AD57 (Whittier): The IE PAC Nurses and Educators for Lisa Calderon for Assembly 2020, sponsored by labor organizations reports more mail supporting Lisa Calderon (D) for the race to succeed Assembly Majority Leader Ian Calderon (D). Here are the recent donors to the committee, which has been renamed from a committee supporting Henry Jones for the CalPERS board.
AD67 (Murrieta): The California Association of Realtors reports another mailer to support Lake Elsinore mayor Steve Manos (R) in the race to succeed Melissa Melendez (R), who is running for SD28. This brings the total spending by the realtors on behalf of Manos to $112,667.
more after the jump...
EARLY PRIMARY: For CalMatters, Dan Walters looks at how the March 3 primary is working out for California.
Chances are very high that by the time California actually reports its results in April and divvies up its delegates, outcomes in other Super Tuesday states, as well as the Nevada caucuses and South Carolina primary later this month will have pretty much settled who has a commanding lead.
The net impact of moving California’s primary from June to March may not be how it affects presidential politics but how an eight-month gap between primary and general elections affects choices for legislative, congressional and local government offices.
HIGH-SPEED CHOO-CHOO: In the Times, Ralph Vartabedian reports on the latest business plan of the California High Speed Rail Authority.
“Building the nation’s first truly high-speed rail system is certainly not easy,” said Chief Executive Brian Kelly in the first sentence of the report.
Kelly goes on to say it is nevertheless worth the trouble for all the reasons that have been restated over time: It would represent California’s “leadership” in an environmental and economic construct, creating billions of dollar in future growth.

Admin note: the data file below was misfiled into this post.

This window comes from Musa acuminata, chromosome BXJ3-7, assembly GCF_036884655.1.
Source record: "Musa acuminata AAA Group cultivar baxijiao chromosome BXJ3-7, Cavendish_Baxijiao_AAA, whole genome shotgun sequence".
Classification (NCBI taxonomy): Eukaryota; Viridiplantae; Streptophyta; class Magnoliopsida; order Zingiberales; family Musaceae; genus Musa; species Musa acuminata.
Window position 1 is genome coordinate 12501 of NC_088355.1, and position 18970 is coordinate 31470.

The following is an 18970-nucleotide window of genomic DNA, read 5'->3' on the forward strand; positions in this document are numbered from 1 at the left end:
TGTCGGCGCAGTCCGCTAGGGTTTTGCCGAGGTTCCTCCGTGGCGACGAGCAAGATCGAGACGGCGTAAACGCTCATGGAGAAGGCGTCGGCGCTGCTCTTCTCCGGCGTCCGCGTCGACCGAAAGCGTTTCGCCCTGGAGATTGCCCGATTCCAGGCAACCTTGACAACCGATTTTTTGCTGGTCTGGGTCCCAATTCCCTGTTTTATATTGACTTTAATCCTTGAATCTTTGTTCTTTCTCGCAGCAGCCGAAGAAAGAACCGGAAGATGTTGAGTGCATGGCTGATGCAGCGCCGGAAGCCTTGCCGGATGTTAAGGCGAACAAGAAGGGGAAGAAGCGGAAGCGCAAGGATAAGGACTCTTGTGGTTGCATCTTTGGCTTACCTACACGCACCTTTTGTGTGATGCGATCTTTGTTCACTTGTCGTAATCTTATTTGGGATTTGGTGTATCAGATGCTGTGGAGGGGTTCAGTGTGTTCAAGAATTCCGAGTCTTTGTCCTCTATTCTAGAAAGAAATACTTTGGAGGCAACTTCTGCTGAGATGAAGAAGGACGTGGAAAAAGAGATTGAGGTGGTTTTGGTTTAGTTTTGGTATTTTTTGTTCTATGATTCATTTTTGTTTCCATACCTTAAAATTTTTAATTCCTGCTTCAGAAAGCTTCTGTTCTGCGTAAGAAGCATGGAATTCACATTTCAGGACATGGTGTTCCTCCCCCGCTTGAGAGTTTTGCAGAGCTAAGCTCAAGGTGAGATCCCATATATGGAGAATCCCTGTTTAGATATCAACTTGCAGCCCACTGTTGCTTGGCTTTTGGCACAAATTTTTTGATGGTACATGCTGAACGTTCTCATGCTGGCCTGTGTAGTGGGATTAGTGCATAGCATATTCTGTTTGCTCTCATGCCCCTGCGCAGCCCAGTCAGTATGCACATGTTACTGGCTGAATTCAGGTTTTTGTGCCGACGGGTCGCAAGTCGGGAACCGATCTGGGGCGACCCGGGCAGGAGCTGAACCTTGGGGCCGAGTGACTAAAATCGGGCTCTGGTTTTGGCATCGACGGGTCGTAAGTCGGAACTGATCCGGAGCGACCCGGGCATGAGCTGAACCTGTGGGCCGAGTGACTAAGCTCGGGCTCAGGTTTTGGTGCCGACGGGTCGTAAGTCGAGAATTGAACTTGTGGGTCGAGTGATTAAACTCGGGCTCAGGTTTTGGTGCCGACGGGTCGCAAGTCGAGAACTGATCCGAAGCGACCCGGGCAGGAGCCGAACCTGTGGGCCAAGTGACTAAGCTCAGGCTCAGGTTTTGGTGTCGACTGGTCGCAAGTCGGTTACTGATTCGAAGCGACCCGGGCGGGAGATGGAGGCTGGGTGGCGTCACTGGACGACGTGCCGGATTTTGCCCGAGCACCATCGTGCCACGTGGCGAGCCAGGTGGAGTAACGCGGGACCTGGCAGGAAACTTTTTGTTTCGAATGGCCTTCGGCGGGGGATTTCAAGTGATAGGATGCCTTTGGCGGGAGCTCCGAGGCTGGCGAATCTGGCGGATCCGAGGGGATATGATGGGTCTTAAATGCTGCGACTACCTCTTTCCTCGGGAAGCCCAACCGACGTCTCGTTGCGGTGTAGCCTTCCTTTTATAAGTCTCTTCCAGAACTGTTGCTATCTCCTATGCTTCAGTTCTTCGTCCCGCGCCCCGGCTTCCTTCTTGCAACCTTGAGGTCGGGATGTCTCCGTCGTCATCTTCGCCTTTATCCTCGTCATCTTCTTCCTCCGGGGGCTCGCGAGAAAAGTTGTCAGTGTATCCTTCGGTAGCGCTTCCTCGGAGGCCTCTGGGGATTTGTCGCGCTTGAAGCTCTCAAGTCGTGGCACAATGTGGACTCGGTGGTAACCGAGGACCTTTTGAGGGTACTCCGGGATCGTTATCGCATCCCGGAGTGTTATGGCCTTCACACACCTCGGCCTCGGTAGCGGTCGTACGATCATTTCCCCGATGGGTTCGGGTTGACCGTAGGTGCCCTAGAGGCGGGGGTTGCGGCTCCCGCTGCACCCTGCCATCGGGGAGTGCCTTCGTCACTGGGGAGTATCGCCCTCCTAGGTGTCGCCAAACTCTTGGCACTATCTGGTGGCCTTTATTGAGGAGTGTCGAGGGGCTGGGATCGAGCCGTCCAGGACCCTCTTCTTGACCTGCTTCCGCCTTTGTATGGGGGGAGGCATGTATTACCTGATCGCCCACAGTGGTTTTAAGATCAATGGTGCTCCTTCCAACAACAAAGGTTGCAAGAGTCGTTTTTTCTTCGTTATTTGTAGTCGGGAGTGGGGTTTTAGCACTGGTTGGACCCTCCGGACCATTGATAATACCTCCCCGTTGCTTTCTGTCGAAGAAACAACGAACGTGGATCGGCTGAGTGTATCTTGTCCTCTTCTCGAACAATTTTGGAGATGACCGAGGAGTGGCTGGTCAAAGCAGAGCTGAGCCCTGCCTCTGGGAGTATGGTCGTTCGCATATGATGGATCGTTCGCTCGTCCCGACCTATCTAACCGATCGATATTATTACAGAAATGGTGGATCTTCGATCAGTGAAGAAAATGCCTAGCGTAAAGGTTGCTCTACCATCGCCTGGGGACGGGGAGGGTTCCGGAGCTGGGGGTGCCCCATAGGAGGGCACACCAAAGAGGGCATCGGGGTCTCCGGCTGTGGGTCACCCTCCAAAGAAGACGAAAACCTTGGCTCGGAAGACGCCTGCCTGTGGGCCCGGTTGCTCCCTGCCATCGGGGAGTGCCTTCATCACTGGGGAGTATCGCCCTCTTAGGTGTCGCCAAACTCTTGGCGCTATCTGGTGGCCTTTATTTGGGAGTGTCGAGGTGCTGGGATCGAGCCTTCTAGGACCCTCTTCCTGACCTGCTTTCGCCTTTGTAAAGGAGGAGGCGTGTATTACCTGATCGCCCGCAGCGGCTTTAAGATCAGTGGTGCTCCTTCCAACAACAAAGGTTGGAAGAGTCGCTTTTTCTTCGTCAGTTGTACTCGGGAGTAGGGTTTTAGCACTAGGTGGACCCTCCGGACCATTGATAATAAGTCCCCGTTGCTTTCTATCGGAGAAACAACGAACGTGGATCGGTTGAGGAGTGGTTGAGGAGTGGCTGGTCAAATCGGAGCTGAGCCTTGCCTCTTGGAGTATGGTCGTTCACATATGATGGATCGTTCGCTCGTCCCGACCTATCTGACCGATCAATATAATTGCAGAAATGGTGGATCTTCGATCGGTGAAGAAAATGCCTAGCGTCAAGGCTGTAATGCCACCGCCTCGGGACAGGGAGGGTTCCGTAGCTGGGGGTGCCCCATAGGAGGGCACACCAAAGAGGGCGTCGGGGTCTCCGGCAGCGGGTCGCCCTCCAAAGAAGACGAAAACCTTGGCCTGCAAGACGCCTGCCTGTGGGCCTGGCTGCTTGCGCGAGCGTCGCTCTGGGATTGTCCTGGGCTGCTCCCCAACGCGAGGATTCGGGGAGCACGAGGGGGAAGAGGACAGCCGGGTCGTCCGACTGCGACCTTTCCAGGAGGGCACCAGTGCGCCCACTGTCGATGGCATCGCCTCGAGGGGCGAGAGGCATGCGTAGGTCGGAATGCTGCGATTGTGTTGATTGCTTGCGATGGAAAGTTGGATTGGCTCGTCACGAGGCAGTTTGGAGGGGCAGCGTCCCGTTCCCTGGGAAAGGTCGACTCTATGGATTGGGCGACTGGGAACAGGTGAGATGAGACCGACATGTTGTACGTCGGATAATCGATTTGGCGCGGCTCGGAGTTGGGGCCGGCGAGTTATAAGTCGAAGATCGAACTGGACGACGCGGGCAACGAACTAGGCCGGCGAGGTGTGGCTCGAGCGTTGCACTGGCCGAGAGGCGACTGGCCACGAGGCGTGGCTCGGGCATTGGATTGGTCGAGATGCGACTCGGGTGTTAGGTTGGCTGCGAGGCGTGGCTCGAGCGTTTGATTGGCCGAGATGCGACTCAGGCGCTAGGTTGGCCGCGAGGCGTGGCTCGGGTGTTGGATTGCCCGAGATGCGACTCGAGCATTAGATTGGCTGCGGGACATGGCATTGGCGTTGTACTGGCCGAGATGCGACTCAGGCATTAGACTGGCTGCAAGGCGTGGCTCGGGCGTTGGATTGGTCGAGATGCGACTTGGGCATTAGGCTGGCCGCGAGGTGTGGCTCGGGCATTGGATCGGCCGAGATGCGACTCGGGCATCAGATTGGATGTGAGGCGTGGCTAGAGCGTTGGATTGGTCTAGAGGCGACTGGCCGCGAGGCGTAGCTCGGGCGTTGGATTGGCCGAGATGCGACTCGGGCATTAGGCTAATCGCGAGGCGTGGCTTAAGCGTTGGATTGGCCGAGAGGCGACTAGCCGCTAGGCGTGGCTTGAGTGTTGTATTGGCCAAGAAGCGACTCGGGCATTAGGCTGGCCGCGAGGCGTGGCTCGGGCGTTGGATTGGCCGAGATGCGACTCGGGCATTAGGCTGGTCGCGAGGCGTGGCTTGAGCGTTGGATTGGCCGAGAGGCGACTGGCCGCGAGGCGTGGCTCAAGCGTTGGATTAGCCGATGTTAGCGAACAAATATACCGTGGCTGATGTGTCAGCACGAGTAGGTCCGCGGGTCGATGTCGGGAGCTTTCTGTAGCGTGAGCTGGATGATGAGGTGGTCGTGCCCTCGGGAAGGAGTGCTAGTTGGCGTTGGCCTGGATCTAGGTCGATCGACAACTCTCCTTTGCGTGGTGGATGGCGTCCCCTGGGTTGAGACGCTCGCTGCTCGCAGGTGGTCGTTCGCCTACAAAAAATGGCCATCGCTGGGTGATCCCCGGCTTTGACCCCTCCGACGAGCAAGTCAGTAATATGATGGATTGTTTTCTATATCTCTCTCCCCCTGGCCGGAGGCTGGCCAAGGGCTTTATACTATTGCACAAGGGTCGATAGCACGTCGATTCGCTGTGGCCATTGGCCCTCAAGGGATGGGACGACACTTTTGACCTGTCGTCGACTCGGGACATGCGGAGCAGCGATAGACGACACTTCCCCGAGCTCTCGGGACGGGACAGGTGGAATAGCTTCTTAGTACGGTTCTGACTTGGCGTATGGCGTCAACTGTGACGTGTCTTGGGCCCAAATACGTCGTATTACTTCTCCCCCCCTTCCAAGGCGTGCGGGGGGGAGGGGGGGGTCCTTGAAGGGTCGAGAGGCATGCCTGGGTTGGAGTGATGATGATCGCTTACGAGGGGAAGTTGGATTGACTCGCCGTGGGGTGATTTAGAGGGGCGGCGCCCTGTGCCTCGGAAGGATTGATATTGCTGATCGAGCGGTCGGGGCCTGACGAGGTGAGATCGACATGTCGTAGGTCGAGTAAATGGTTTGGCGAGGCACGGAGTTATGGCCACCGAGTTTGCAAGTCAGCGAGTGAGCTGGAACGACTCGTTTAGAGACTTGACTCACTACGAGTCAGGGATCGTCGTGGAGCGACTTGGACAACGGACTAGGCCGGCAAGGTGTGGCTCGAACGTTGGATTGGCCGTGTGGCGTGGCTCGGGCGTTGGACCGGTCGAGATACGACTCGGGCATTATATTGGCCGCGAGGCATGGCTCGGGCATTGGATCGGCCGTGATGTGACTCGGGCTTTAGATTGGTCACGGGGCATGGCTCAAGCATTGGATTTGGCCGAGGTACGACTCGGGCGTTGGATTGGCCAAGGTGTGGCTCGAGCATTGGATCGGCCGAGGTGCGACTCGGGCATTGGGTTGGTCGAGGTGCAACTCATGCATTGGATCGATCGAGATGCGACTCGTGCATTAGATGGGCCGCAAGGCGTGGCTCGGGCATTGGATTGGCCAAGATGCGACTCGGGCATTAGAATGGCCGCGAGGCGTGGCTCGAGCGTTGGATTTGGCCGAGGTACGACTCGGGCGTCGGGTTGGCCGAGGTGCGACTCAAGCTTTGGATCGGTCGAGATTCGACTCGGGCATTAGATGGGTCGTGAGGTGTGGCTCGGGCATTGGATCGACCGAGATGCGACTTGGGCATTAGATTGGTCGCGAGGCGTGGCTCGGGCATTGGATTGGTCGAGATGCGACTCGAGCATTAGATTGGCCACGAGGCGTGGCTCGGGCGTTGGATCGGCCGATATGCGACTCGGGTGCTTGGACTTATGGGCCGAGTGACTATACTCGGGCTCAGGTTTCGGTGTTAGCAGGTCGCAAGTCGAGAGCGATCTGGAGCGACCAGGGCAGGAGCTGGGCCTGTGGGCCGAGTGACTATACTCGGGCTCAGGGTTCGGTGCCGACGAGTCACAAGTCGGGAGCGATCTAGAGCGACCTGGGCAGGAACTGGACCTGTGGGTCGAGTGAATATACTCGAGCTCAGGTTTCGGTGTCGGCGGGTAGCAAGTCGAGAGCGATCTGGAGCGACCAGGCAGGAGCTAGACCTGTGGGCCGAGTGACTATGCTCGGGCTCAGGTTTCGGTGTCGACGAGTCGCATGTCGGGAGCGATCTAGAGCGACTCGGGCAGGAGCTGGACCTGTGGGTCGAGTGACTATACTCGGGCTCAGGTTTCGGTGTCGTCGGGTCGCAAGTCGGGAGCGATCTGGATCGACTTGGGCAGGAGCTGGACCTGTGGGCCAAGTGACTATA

Not many California legislators would differ with either idea, but that’s where their agreement with Kelly starts to disintegrate.
The 2020 blueprint for building the Los Angeles to San Francisco bullet train has generated more hesitation and open opposition than any other biennial plan since voters approved a $9-billion bond for the effort in 2008. It reflects growing cost, lengthening schedule and disproportionate benefits of the project in the coming decade.
DROUGHT: In the LAT, Paul Duginski looks at whether California is returning to a drought or if we ever got out of one in the first place.
The most recent U.S. Drought Monitor, issued on Thursday, shows an oval-shaped patch of Central California slipping back into moderate drought. This is after a couple months where the Drought Monitor showed the state to be almost drought-free.
The 2018-19 water year that came to a close last June was good — above average in many places in the state — but not great. The 2019-20 water year got off to a fast start with a couple of potent storms, and Southern California was above seasonal norms even as Northern California lagged. Then January and February — two of the state’s wettest months — turned bone dry. And February looks unlikely to overcome its arid habits before the month ends, even though the calendar has given it an extra day this year in which to try.
A persistent ridge of high pressure has taken up residence in the eastern Pacific, and it shows no sign of budging. It is diverting storms into the Pacific Northwest region, which means more dry weather for California.
Cakeday and classifieds after the jump...
CAKEDAY: Happy birthday to Kathy Gaither and Paul Towers!